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Cubs’ Kyle Hendricks on hitter-friendly Wrigley: ‘It’s just words’

Kyle Hendricks of the Chicago Cubs pitches in

Kyle Hendricks of the Chicago Cubs pitches in the first inning against the Cleveland Indians on Friday, Oct. 28, 2016. Photo Credit: Getty Images / Pool

CHICAGO — Even its nickname — Friendly Confines — evokes the image that has been burned into the minds of fans for generations. Wrigley Field is a cozy haven for hitters, and if the wind happens to be blowing out, there will be no shortage of home runs.

But these Cubs have spent the season reversing the old world order. In 2015, Wrigley Field was the third-easiest venue in which to homer in all of baseball, according to park factors on One year later, when the Cubs rolled to 103 victories and the National League pennant, it was ranked as the seventh-toughest ballpark.

Those results only bolstered the case of Cubs manager Joe Maddon, who repeatedly has poked holes in the idea that Wrigley Field is a hitters’ paradise that can never be tamed.

“Apparently the wind may be blowing out [Friday] night, but for the most part this year, it’s not,” Maddon said before the Cubs’ 1-0 loss to the Indians in Game 3. “It’s a really big ballpark, in spite of what the numbers say on the wall. And we have a very good defense.”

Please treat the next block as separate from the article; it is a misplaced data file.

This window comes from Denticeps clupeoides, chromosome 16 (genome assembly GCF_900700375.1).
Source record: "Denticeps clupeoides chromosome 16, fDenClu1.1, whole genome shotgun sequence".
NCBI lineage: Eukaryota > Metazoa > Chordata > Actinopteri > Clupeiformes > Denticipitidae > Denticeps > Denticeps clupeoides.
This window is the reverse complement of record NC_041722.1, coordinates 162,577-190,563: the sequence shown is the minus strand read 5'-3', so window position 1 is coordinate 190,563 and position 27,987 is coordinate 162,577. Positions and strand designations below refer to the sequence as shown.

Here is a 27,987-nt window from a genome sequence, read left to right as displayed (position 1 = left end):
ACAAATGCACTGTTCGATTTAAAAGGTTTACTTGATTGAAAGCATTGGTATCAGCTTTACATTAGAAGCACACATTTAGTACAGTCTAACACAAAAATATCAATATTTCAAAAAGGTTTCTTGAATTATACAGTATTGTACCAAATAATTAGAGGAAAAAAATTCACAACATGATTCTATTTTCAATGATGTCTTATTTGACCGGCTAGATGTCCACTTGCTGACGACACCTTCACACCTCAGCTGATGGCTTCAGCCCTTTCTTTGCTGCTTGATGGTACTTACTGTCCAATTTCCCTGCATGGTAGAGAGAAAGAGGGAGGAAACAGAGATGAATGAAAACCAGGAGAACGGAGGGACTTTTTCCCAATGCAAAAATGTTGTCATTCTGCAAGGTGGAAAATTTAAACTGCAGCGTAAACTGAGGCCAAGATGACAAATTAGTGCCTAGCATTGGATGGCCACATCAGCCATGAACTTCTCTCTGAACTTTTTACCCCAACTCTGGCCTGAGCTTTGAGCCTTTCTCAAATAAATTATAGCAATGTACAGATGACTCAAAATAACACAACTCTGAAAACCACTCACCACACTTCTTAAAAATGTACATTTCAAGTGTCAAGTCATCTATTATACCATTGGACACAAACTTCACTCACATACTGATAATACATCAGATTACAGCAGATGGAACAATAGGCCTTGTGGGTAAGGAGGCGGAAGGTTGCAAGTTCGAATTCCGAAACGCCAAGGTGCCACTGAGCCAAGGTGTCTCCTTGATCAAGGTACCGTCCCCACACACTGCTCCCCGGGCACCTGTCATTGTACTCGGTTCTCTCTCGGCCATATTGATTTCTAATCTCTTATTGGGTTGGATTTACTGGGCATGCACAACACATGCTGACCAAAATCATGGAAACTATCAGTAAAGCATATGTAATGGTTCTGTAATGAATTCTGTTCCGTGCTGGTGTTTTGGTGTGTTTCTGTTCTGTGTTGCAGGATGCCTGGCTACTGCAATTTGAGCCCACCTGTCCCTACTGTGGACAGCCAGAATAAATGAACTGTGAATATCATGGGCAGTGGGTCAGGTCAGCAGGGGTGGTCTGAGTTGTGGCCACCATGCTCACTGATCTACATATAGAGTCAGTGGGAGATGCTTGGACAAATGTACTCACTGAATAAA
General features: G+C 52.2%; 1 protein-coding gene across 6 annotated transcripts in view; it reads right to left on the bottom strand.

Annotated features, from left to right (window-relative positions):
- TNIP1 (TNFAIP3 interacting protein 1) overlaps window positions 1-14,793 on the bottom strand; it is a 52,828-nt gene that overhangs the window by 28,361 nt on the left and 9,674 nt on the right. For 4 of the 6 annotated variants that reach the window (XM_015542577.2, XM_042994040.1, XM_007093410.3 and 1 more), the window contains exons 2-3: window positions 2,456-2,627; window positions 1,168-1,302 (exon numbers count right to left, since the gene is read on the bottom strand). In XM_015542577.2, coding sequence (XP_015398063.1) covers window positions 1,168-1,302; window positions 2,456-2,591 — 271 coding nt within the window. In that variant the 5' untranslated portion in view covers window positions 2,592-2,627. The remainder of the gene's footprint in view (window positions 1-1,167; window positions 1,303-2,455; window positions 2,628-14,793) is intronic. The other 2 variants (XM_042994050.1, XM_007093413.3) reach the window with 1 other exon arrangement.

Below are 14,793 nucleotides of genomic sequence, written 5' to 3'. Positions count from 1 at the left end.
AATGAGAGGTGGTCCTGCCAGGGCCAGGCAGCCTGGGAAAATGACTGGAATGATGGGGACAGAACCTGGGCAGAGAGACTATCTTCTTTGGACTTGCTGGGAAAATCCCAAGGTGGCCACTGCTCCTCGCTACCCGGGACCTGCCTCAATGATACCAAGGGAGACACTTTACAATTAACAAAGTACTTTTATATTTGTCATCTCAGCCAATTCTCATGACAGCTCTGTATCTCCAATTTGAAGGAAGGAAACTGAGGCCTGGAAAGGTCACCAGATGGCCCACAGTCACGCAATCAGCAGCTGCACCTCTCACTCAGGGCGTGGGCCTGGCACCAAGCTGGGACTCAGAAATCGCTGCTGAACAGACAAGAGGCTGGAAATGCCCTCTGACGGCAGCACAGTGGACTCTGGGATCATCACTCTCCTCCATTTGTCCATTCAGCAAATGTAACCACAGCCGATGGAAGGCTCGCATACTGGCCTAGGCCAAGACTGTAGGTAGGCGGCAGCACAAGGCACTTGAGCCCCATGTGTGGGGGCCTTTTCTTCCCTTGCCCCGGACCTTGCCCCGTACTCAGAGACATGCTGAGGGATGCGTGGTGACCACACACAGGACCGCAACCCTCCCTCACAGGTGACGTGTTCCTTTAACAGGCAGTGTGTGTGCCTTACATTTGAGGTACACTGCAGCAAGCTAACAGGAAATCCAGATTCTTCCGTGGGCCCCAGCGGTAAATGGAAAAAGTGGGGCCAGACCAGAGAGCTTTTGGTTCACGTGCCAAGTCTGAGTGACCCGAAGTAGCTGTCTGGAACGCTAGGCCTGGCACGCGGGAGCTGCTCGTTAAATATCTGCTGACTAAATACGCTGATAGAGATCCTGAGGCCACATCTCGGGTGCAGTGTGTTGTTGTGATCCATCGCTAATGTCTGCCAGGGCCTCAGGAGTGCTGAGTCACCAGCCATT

Kyle Hendricks, the cerebral Cubs righthander who started Game 3 against the Indians on Friday night, made himself at home at Wrigley Field during what was a breakout season. At home, Hendricks went 9-2 with a 1.32 ERA. That success came because he kept the ball in the park.

Hendricks allowed only four homers in 95 1⁄3 innings at Wrigley Field, proving the power of minimizing the age-old perceptions.

“It’s just words to me,” said Hendricks, who left a scoreless game with the bases loaded and one out in the fifth inning Friday night and watched Justin Grimm induce Francisco Lindor to hit into an inning-ending 4-6-3 double play. “At the end of the day, you hear people say it all the time. But honestly, what does that mean? People are just saying those words, saying fly balls go out. You’re not going to have those thoughts when you’re on the mound, obviously.”

Hendricks doesn’t overwhelm opponents with velocity. Instead, the Dartmouth-educated righty relies on planning and precision. It has been enough to keep power hitters from doing damage.

Said Maddon: “He has elicited weaker contact all year based on the variety of pitches he has.”

Hendricks has leaned on his approach even in the postseason. In four October starts, including Friday night, he has a 1.31 ERA in 20 2⁄3 innings and has surrendered one homer, at Wrigley Field.

“For me, at the end of the day, if you make good pitches, you’re going to get these good hitters out,” Hendricks said. “That’s what my sole focus is on. If I’m making a good pitch, I get a fly ball, it should be an out.”


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